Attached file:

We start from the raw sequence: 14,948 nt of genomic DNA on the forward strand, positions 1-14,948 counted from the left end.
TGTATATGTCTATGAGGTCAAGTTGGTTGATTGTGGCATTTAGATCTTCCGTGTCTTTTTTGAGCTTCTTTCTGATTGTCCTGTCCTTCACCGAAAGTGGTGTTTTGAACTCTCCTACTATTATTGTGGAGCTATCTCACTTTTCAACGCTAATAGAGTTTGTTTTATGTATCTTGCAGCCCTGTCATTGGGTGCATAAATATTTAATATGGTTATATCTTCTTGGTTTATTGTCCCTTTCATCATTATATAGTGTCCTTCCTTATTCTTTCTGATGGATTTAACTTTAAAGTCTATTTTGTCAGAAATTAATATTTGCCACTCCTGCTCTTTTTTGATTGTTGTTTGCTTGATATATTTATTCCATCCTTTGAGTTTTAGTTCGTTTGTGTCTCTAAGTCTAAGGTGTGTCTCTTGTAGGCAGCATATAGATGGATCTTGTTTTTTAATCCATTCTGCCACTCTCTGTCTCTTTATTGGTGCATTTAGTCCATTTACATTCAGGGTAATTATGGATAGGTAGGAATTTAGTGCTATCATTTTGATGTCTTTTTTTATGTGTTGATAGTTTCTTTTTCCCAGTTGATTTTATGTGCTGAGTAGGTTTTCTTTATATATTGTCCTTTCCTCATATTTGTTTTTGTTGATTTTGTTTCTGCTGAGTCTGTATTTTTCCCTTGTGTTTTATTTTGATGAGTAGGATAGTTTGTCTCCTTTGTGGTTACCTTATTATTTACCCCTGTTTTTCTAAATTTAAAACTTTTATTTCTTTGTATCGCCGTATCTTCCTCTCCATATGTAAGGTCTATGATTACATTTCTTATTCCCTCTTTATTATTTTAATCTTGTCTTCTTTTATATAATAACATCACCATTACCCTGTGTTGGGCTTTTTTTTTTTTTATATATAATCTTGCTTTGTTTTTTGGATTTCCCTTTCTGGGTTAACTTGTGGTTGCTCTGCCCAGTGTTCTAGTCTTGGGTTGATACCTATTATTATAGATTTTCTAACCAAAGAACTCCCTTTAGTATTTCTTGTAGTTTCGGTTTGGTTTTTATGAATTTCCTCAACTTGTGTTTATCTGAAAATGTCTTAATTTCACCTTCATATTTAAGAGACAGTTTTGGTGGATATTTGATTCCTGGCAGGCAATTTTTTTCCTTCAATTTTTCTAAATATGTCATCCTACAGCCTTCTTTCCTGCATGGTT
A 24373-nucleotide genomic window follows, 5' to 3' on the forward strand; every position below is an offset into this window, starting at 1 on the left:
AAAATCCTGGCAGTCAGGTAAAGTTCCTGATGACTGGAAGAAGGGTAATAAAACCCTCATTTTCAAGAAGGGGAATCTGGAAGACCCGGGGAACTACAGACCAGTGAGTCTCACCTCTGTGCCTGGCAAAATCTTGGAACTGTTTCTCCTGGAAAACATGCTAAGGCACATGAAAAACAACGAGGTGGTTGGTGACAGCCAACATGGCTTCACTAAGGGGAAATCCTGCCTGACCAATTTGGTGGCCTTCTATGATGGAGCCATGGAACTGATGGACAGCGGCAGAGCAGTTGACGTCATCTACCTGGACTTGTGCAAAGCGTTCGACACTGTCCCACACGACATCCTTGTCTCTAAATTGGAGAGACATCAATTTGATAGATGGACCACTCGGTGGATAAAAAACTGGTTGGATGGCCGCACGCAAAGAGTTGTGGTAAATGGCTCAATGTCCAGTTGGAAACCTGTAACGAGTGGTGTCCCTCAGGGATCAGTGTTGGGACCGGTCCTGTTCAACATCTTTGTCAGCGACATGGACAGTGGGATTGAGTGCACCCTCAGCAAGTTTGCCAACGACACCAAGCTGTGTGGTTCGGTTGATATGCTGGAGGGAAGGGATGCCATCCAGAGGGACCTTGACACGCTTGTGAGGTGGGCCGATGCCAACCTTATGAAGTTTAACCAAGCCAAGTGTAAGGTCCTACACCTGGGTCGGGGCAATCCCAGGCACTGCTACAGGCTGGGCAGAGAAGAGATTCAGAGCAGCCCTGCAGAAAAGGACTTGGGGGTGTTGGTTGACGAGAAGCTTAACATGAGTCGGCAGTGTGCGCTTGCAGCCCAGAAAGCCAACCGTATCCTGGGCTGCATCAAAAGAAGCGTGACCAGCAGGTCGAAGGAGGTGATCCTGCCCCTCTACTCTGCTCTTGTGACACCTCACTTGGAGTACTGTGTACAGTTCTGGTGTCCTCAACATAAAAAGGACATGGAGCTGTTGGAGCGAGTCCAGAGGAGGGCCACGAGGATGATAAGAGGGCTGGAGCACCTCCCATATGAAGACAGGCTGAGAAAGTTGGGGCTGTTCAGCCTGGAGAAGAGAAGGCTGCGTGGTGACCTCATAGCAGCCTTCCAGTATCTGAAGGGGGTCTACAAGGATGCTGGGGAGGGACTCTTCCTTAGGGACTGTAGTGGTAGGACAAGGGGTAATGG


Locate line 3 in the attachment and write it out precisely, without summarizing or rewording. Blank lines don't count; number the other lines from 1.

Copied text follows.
A 24373-nucleotide genomic window follows, 5' to 3' on the forward strand; every position below is an offset into this window, starting at 1 on the left: